The Equality Act 2010 (Gender Pay Gap Information) Regulations 2016 come into force on 1 October 2016. These regulations are aimed at tackling the gap in pay between genders, which is still estimated at 19.2%.
Which organisations will the Regulations apply to?
The Regulations will initially apply to private sector employers (which includes charities and independent schools) with 250 or more employees.
One of the interesting aspects for schools is which staff fall within the definition of ‘employees’. In the first draft of the regulations this was defined narrowly and would only cover staff engaged under a contract of employment. However, in response to the consultation it is likely that a broader definition will be adopted, which may then bring in casual staff.
Schools close to the line may need to err on the side of caution to avoid failing to comply with the requirements should staff numbers increase over the threshold. It may also be a consideration if schools are choosing to contract in services such as cleaning or catering which may result in an influx of additional staff. Even schools with less than 250 staff may elect to comply with the Regulations to demonstrate best practice, or may find themselves under pressure to do so.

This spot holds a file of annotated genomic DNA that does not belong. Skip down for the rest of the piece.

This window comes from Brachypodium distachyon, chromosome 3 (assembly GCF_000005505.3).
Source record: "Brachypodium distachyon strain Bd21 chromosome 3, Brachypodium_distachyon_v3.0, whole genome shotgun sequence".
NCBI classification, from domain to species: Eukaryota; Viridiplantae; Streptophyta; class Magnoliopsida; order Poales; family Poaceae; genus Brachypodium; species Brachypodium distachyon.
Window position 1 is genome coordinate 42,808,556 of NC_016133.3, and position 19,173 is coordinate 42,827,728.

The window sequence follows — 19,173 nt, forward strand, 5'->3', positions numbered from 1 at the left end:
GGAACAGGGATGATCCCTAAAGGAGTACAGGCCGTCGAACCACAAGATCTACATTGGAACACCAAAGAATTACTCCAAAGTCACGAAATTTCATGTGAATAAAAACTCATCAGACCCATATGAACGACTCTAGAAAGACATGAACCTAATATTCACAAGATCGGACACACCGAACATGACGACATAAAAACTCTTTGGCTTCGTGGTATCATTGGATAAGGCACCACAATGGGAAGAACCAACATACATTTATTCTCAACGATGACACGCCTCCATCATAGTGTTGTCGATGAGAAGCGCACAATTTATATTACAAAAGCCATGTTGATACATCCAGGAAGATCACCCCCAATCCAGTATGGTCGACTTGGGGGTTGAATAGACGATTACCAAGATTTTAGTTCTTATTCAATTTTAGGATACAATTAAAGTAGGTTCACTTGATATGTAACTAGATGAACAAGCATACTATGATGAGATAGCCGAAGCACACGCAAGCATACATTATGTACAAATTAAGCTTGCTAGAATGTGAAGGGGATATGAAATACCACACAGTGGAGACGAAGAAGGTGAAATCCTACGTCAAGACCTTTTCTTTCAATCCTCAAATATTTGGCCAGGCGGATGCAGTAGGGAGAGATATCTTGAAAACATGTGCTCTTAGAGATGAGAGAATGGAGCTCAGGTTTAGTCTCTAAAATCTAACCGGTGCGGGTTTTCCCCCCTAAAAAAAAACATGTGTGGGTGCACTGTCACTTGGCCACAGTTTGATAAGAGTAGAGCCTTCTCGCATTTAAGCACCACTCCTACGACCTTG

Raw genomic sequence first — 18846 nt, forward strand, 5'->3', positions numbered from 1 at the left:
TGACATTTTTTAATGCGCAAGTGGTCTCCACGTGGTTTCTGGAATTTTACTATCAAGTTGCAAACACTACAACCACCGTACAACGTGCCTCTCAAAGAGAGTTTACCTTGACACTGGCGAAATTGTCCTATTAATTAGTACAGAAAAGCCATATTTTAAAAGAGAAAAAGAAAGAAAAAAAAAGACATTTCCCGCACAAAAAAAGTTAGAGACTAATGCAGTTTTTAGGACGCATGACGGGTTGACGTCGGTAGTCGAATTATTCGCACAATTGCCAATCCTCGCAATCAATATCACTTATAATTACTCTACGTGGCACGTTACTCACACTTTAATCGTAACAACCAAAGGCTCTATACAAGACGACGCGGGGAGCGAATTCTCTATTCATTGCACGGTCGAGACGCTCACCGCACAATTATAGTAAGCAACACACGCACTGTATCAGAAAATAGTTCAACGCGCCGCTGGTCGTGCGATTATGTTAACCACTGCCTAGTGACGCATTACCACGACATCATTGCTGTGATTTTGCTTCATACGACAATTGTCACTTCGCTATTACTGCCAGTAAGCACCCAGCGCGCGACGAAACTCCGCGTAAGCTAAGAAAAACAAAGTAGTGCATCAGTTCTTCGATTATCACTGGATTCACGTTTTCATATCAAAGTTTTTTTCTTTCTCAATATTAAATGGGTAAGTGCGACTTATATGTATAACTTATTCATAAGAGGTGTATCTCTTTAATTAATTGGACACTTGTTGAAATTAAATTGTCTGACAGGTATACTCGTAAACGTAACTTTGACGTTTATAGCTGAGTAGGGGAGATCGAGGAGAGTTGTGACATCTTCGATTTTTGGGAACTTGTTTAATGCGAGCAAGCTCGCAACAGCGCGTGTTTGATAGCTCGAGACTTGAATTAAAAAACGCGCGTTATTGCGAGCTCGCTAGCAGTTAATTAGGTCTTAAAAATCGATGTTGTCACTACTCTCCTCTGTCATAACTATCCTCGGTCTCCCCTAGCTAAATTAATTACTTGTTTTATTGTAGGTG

What information needs to be published?
Schools will be required to report on a range of data:
The difference in mean pay between genders (expressed as a %).
The difference in median pay between genders (expressed as a %).
The number of men and women in each quartile of the pay range.
The difference in mean bonus payments between genders (expressed as a %).